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The Seasonal
Regular price $14.50
Notes
Almond, Cranberry & Pear
Roast
Light Espresso
Process
Washed
Origin
Colombia & Guatemala

Our latest seasonal coffee is a Blend, made up of two coffees. It is 70% Colombian from the ANEI Cooperative, and 30% Guatemalan from the Guaya'b Cooperative. This blend is a beautiful example of the Latin American chocolate sweetness and malic acidity, and with the coffees being of a fresh harvest, they're showing plenty of flavour, complexity and structure in the cup. The acidity in the cup has some super pleasant juicy pear and apple flavours, with cranberry, mild orange pith and lime, with loads of sweetness to back it up. This is a very round and balanced blend, with a malty almond middle.

Farmer Cooperatives

  • ANEI
  • GUAYA'B

Process

Processing green coffee beans requires fermentation to produce desirable flavours and allow it to be stored without spoiling. There are two main ways to ferment coffee, either with water which we called washed (or wet) processing or without water called natural (dry) processing. Once ripe cherries are picked, pulping them in a wet mill removes the skin, and fermentation processes the remaining mucilage on the bean.

Washed

Traditionally, washed coffee is picked and within 8 hours the cherries are floated in water (and unwanted components are scooped from the top), and then pulped. Then the beans will be washed in water for around 12 - 36 hours and dried in the sun on patios for around a week.

Natural

Natural processing involves none of these steps, traditionally the full cherry is dried in the sun for around a week, then the dried skin is removed.

 

ANEI Cooperative

  • Colombia, Central America

ANEI are an organisation made up of 700 producers from families belonging to 4 native communities (Arhuacos, Koguis, Kankuamos and Wiwas) and farmers from the Sierra Nevada de Santa Marta and Serranía del Perijá in northern Colombia. Its primary mission is to promote and support the cultural preservation of its indigenous peoples (Arhuaco, Wiwa and Kogui) for the recovery of the economic, social and cultural rights of its members.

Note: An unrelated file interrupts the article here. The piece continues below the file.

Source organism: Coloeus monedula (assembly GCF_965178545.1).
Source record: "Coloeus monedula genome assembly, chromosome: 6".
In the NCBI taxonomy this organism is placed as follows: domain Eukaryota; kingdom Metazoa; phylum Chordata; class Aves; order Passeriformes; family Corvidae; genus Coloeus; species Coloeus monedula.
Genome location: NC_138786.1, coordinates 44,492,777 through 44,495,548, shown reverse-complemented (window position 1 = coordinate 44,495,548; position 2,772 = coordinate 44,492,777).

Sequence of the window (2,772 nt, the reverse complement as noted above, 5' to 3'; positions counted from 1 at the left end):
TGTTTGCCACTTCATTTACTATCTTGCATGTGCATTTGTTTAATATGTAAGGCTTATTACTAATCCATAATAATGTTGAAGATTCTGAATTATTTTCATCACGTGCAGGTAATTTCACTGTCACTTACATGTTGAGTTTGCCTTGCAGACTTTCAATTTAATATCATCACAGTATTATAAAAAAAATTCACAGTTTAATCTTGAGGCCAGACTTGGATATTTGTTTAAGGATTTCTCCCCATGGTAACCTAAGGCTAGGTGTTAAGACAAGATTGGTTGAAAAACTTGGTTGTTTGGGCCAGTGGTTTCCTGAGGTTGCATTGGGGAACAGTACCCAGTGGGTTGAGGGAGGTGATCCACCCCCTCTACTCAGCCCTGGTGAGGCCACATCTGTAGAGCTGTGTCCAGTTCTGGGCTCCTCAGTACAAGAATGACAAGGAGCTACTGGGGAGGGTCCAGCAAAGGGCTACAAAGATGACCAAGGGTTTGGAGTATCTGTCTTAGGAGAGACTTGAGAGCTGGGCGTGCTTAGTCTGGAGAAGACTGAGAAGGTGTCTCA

Through social premiums, ANEI have developed a program to support coffee growers and their children in education, supporting more than 70 young people in their university tuition and delivering solar panels to rural schools.

“To sow peace and weave the future in community and harmony with nature”

GUAYA'B Cooperative

  • Location: Guatemala, Central America

GUAYA’B Asociacion Civil was formed in 1999, with the aim of providing better livelihoods for its members through higher prices and other development assistance.

Producers

The association represents 477 coffee and honey producers in the Sierra de los Cuchumatanes region near Huehuetenango, in north-western Guatemala. 299 of these producers are listed as coffee growers and 178 as honey producers, although in practice some members have both honey and coffee. Most of the members are Popti' Maya, and the group's name means "mutual benefit" in their language.

Benefits

Among the services Guaya'b offers to its members are a low interest loan service (farmers typically are left without sufficient cash in the months prior to harvest to pay for essentials, and may not be able to find casual work in this period either), and services for local women such as nutritional advice and work and business training (making honey-processing equipment and running a honey store in Jacaltenango).

Technical assistance aimed at improving the quality of honey and coffee production is central to Guaya'b's work. The co-operative provides an at-cost supply of certified coffee seedlings to its members.

A revolving credit fund supports members' efforts to renovate their coffee farms.

Construction of its own wet processing mill on the outskirts of Jacaltenango has created an opportunity for many coffee-producing members of Guaya'b to process their coffee from cherry stage to dried coffee parchment much more cheaply (at about 25% of the previous cost), and more quickly, than they previously could. It is also expected that by using the wet mill farmers can produce a more consistent, higher quality coffee than they can in their own backyards.

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